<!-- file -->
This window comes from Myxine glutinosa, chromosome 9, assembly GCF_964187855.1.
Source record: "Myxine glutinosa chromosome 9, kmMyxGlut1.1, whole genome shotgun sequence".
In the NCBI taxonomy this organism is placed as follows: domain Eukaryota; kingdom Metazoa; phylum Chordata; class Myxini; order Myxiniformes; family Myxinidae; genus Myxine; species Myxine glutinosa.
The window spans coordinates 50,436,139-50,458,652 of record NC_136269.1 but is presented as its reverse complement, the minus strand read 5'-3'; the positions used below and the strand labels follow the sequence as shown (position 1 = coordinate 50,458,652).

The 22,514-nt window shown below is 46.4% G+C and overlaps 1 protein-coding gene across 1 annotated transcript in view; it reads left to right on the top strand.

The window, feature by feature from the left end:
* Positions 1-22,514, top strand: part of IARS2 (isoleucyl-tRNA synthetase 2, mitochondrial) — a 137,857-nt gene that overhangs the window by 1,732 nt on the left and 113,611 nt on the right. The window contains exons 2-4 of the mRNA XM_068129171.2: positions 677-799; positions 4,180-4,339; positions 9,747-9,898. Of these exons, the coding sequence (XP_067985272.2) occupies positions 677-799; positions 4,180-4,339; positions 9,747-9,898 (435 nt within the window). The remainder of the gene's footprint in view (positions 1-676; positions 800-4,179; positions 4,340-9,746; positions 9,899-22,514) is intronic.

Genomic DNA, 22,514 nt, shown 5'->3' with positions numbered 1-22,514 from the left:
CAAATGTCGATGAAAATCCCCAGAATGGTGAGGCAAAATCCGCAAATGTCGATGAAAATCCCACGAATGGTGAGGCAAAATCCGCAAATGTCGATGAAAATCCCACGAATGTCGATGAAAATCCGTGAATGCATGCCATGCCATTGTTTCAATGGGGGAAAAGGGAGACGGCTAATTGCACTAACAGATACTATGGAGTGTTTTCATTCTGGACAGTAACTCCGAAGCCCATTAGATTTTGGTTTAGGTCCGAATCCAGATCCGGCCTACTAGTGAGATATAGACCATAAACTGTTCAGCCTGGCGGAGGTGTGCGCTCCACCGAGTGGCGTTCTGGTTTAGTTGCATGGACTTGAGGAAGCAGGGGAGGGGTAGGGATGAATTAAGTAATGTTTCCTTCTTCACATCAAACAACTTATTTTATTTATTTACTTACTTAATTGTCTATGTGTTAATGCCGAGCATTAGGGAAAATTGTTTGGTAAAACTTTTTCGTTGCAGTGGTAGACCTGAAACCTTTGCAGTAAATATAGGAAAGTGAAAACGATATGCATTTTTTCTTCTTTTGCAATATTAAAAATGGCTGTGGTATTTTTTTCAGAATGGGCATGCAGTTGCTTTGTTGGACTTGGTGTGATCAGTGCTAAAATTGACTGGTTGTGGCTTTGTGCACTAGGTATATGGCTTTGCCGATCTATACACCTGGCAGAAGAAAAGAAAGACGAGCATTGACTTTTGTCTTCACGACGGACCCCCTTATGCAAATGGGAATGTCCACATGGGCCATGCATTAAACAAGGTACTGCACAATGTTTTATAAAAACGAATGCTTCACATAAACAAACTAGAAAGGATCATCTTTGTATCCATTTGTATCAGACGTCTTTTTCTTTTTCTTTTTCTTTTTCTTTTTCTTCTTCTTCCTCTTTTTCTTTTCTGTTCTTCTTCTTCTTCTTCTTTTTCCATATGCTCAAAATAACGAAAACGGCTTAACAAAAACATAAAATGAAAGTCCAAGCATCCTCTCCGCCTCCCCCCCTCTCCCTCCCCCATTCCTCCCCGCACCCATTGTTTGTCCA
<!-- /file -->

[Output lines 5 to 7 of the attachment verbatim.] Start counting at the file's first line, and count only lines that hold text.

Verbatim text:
The 22,514-nt window shown below is 46.4% G+C and overlaps 1 protein-coding gene across 1 annotated transcript in view; it reads left to right on the top strand.

The window, feature by feature from the left end:
* Positions 1-22,514, top strand: part of IARS2 (isoleucyl-tRNA synthetase 2, mitochondrial) — a 137,857-nt gene that overhangs the window by 1,732 nt on the left and 113,611 nt on the right. The window contains exons 2-4 of the mRNA XM_068129171.2: positions 677-799; positions 4,180-4,339; positions 9,747-9,898. Of these exons, the coding sequence (XP_067985272.2) occupies positions 677-799; positions 4,180-4,339; positions 9,747-9,898 (435 nt within the window). The remainder of the gene's footprint in view (positions 1-676; positions 800-4,179; positions 4,340-9,746; positions 9,899-22,514) is intronic.